For me these ‘dogscapes’ were the most impressive part of the exhibition. ‘Howling Dog Ridge’, for example suggests an alternative coat of arms, ‘Mount Warrigal Landscape’ with its hidden and, possibly, spirit dogs and, my favourite of the exhibition, ‘Wild Dog Mountains Map’, a large three dimensional piece which evokes a sense of place and implies a complexity not apparent in conventional maps.

Faithful and Wild is an evocative exhibition which takes what seems a simple relationship between humans and dogs imagines an alternative reality of spirit and ghost dogs, landscapes defined by gathering of dreaming dogs.

Dingo with Heart, Louise Kerr 2018, Pencil on Stonehenge Paper

 – Mark Roberts

 ————————————————————————————————————

Mark Roberts is a founding editor of Rochford Street Review and lives in the Blue Mountains west of Sydney. His latest collection of poetry, Concrete Flamingos, was published by Island Press in 2016

Faithful and Wild, an exhibition by Louise Kerr, can be seen at the Blue Mountains Cultural Centre, 30 Parke Street Katoomba, until 13 January 2019. http://bluemountainsculturalcentre.com.au/

A Need to Examine the Life of the Nation: Kit Kelen reflects on ‘To End All Wars’

Kit Kelen, who was one of the editors of To End All Wars, edited by  Dael Allison, Anna Couani, Kit Kelen and Les Wicks,  Puncher and Wattmann, 2018, gave the following speech at the launch of the anthology at the Shop Gallery Glebe on 27 October 2018

Greetings all. Just a few words and a few more words about this anthology and how it came about. The idea for the collection came from a discussion, in Istanbul, between myself and Les Wicks at the International Poetry Festival there, a few years ago. It was a discussion involving some Turkish poets and translators as well.

Some background. We were annoyed because the Department of Foriegn Affairs and Trade (DFAT) had just pulled the plug on funding for a reading that we were scheduled to be doing at Gallipoli. No explanation of course. Who can comment on operational matters involving the conscience all at sea? But we quickly came to the conclusion it might have something to do with our credentials as peace-nik poets, so to speak.

Being in Turkey and contemplating Gallipoli and the centenary that had just happened, we thought it would be a good thing to bring together a bilingual parallel text collection of Australian/New Zealand and Turkish poets (everything translated both ways), reflecting on, not the first ANZAC day per se, but rather the centenary of it. Reflecting on what it means to Turks and to Australians, and what there might be of this, in either culture, deeper than the official account and general solemn ra-ra – for in our case, the sacred national icon of this particular biscuit (the ANZAC communion wafer). We were interested in reflecting on the reflection you could say. We were interested in setting up a two-way poetry mirror, a particular one not seen before.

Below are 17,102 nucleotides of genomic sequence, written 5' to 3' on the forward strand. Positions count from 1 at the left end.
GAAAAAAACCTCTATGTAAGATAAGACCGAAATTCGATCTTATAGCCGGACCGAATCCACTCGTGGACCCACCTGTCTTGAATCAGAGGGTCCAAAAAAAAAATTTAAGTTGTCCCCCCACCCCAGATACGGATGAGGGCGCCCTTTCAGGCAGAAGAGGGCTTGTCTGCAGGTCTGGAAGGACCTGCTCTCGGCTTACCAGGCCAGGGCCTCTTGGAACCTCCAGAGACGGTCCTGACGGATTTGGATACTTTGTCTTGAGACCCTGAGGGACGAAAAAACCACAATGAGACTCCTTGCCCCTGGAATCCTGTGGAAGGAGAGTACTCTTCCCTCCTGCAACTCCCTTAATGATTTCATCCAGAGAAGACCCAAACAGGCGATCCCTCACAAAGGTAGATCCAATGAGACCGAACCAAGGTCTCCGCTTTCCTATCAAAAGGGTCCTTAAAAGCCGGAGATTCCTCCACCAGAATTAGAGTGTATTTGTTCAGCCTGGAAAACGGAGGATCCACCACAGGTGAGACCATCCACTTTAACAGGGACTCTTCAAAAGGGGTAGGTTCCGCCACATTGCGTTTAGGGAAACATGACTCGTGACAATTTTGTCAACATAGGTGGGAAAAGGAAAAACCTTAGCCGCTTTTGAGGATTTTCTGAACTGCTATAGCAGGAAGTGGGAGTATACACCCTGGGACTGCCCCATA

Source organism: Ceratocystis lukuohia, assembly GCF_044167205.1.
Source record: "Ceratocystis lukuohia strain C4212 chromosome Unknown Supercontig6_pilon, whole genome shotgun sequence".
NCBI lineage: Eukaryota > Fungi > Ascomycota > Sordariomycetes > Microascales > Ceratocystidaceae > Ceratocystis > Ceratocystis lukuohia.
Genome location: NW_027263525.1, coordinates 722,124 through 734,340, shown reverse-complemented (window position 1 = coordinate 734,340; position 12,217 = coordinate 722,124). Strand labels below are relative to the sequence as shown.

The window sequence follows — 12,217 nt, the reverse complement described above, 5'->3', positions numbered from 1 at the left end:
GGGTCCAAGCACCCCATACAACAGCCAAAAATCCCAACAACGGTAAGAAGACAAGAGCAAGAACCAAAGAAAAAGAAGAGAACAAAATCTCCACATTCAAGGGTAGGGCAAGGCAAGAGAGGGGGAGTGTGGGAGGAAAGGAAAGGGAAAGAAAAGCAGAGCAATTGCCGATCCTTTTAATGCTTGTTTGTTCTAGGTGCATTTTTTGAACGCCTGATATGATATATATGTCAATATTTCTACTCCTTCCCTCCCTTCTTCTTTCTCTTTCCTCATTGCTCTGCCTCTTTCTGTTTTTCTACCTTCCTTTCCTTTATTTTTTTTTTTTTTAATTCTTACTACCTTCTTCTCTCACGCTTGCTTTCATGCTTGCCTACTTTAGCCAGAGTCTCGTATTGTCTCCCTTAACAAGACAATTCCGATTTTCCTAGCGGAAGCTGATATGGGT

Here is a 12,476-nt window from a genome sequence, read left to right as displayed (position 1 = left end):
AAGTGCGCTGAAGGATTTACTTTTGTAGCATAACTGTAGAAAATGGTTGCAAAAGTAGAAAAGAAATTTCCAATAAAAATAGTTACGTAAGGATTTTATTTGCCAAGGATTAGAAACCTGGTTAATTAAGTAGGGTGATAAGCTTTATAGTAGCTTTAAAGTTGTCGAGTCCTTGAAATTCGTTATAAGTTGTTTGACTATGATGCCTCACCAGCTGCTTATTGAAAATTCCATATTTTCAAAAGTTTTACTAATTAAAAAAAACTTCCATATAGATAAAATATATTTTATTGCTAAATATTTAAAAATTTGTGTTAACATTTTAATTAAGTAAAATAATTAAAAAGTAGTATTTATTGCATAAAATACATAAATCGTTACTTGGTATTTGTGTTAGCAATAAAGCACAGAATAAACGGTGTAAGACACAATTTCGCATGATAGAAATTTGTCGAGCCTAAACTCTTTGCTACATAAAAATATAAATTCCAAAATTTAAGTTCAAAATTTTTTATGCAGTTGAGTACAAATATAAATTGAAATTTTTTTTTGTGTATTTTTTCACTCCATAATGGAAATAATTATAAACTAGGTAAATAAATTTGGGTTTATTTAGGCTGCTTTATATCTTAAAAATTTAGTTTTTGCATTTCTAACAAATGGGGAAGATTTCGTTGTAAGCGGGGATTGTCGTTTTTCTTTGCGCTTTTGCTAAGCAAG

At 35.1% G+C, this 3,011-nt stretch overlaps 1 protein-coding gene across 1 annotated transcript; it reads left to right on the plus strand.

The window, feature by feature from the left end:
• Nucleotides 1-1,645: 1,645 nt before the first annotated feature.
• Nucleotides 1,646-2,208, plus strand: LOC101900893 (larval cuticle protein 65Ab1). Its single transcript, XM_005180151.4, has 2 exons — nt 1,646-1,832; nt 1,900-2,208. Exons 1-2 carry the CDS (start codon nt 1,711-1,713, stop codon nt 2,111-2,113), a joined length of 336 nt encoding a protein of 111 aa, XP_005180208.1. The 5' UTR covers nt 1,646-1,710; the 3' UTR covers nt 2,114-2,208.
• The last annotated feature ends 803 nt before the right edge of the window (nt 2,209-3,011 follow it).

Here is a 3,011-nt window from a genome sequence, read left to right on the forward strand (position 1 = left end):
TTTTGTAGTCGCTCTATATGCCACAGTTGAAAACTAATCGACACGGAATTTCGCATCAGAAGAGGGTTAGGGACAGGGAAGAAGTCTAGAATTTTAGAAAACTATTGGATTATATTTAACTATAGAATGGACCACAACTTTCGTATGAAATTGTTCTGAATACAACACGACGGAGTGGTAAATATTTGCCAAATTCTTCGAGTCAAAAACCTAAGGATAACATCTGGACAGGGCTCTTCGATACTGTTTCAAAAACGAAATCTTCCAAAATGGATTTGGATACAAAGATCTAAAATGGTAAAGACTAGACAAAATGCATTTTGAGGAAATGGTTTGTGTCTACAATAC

There are traces of that original idea in this collection you’re holding in your hand today, thanks to the generous assistance of David Musgrave and Puncher and Wattmann.

As you’ll know, things have become progressively more difficult politically in Turkey over the past few years since Les and I were last there, and especially for progressive intellectuals or anyone wishing to critique the received wisdom of, for instance, national origins. This WWI period which marks the end of the Ottoman Empire and the rise of Attaturk’s modern Turkish state – is particularly sensitive. This is precisely what had made the original idea of the bilingual anthology very attractive to us – that this conflict a hundred years ago, and its beginnings and endings had so much to do, in Australia’s and in Turkey’s case, with our originary myths of nationhood – ‘baptism of fire’ myths, of the kind that were very prevalent in Australia at the time of Federation and from that time up until the beginning of the First World War.

The advent of Federation in Australia was replete with a prospective bellicosity, very relevant for us here today – because, before the event, the popular poetry proclaiming Australia as such – Dorothea Mackellar aside – was largely a poetry of war (pretentiously prophetic often). Some of it was humorously so. Take for instance C.J. Dennis’s 1908 mock anthem, the ‘Australaise’, an impressive celebration of the Australian infix:

Fellers of Australier,
Blokes an’ coves an’ coots
Shift yer (bloody) carcasses,
Move yer (bloody) boots,
Gird yer (bloody) loins up,
Get yer (bloody) gun,
Set the (bloody) enermy,
An’ watch the (bastards) run.

Chorus:
Get a (bloody) move on,
Have some (bloody) sense,
Learn the (bloody) art of
Self de-(bloody)-fence.

(You’ll forgive my having inserted some words missing in the original, or you might choose to amplify there yourself.)

Closer to the moment of Federation, one Australian Boer War correspondent by the name of A.B.Paterson was encouraged by the events he witnessed to express the sentiment that the world-wide Empire of the British proved that ‘kinship conquers space’. And from this assertion he was able to throw out a challenge (or threat), more characteristic of his time than his oeuvre: ‘those who fight the British Isles must fight the British race!’ Paterson kept up the race rhetoric for the Great War too. In his 1915 ‘Open letter to the troops: we’re all Australians now’ the Banjo wrote:

The mettle that a race can show
Is proved with shot and steel,